I’m starting to be glad I’m not on the Fresno Philharmonic search committee for a new music director/conductor. So far only two of the six candidates vying for the position have shown us their stuff, and already it’s becoming clear the decision (which will come next spring after the sixth candidate visits) is going to be tough.
Daniel Meyer, currently music director of the Erie Philharmonic in Pennsylvania and the Asheville Symphony Orchestra in North Carolina, conducted a rousing concert Sunday at the Saroyan Theatre. It was the culmination of a week that included search-committee interviews, intensive rehearsals with the orchestra, mingling with subscribers, schmoozing with donors and meeting the media.
The concert program consisted of Beethoven’s Egmont Overture, Dmitri Shostakovich’s Cello Concerto No. 1 (featuring guest artist Amit Peled), and the Camille Saint-Saëns Symphony No. 3 (the “Organ” symphony, featuring guest artist Tony Imperatrice).
Meyer was a powerhouse on the podium. If I had just one word to describe his conducting, it would be muscular. In the Beethoven piece, his gestures were big and sweeping. His arms reminded me of a dancer in top shape extending a movement just farther than you thought possible. And in the piece’s more quiet and tender moments, he brought the orchestra along with a dramatic flair – but never (well, almost never) straying into melodramatic territory. He is a compelling figure on the stage, his hair whipping about, accenting every movement, and comes across as a commanding presence.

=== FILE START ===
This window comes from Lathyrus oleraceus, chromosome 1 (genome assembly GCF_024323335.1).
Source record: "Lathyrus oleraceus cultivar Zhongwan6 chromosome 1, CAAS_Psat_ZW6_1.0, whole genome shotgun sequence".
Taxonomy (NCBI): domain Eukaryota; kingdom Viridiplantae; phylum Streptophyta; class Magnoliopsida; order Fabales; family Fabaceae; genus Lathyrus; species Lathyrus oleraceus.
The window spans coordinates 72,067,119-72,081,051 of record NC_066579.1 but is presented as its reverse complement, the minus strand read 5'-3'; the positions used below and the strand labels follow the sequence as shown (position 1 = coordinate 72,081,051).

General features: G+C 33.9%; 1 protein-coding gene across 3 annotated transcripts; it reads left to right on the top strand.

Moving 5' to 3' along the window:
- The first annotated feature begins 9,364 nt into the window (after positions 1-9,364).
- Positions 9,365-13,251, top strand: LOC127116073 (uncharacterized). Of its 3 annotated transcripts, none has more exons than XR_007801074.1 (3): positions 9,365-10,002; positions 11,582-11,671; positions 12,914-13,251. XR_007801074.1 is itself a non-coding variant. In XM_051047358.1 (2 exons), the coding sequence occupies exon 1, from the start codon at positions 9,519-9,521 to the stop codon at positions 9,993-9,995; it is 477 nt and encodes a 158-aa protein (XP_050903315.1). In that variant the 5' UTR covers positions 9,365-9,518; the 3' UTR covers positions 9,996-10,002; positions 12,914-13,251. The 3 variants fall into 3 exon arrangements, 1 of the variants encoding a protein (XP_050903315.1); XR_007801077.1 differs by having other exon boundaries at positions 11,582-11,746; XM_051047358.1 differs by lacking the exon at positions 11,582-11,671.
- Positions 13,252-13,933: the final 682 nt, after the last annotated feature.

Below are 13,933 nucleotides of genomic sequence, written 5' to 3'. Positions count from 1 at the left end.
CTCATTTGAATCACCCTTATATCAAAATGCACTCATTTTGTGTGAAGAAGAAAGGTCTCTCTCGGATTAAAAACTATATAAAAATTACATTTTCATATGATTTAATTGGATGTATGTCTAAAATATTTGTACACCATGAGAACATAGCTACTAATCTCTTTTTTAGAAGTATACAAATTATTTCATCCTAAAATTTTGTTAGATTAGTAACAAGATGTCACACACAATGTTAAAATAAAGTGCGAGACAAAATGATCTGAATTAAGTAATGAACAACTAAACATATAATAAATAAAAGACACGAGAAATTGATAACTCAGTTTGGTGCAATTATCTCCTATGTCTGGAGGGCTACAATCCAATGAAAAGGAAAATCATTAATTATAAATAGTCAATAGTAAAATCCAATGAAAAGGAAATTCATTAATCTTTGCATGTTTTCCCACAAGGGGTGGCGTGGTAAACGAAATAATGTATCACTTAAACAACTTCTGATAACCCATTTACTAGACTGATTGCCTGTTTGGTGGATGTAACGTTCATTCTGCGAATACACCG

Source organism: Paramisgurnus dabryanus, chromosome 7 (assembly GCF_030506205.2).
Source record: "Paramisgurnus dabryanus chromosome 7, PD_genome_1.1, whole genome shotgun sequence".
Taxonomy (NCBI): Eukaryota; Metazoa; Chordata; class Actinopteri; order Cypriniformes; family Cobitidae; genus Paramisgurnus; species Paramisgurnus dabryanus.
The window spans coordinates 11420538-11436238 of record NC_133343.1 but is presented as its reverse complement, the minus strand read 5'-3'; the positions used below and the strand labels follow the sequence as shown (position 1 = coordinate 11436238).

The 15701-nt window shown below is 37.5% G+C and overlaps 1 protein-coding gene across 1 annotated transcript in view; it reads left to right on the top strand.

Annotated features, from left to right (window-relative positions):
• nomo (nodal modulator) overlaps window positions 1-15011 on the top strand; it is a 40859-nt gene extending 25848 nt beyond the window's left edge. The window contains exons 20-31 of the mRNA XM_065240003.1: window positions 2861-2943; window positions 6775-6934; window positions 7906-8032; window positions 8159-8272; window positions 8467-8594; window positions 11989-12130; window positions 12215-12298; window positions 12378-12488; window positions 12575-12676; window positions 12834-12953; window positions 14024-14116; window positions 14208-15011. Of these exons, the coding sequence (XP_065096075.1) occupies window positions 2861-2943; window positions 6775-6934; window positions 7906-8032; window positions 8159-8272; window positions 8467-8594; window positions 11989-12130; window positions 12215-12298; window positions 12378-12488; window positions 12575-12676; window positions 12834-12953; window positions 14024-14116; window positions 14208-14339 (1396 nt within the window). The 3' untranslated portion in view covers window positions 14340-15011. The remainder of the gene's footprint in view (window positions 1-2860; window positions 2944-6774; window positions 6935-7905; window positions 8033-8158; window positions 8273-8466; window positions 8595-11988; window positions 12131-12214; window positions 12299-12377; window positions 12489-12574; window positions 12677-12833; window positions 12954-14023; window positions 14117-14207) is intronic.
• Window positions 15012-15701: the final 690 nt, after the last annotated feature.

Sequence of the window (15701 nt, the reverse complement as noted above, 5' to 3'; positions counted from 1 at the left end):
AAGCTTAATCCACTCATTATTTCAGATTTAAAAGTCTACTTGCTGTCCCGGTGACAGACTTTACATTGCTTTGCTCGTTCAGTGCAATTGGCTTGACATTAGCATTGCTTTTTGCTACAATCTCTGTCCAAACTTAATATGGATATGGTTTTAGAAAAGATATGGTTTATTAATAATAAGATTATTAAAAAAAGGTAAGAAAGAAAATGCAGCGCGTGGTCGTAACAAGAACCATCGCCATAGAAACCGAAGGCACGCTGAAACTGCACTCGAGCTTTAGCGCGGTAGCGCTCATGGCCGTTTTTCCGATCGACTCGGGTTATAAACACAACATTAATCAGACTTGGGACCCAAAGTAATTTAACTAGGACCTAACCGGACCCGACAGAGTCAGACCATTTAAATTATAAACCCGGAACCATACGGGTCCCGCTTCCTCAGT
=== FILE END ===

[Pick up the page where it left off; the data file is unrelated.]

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The audience ate it up.
Behind the scenes
Before the concert, I got a chance to meet Meyer both in a lunch interview (which included a Facebook Live interview) and backstage before the performance. I also watched him interact with the audience in “Words on Music,” the pre-concert lecture.
You can read some of my impressions about Meyer as a person in a piece I posted Friday. My first impression: He’s a great communicator. He seems to be a natural in terms of coming across as confident, authoritative and precise – but not aloof. He exudes a warmth and passion for classical music that is infectious. (And he also has a nice, understated comic timing.)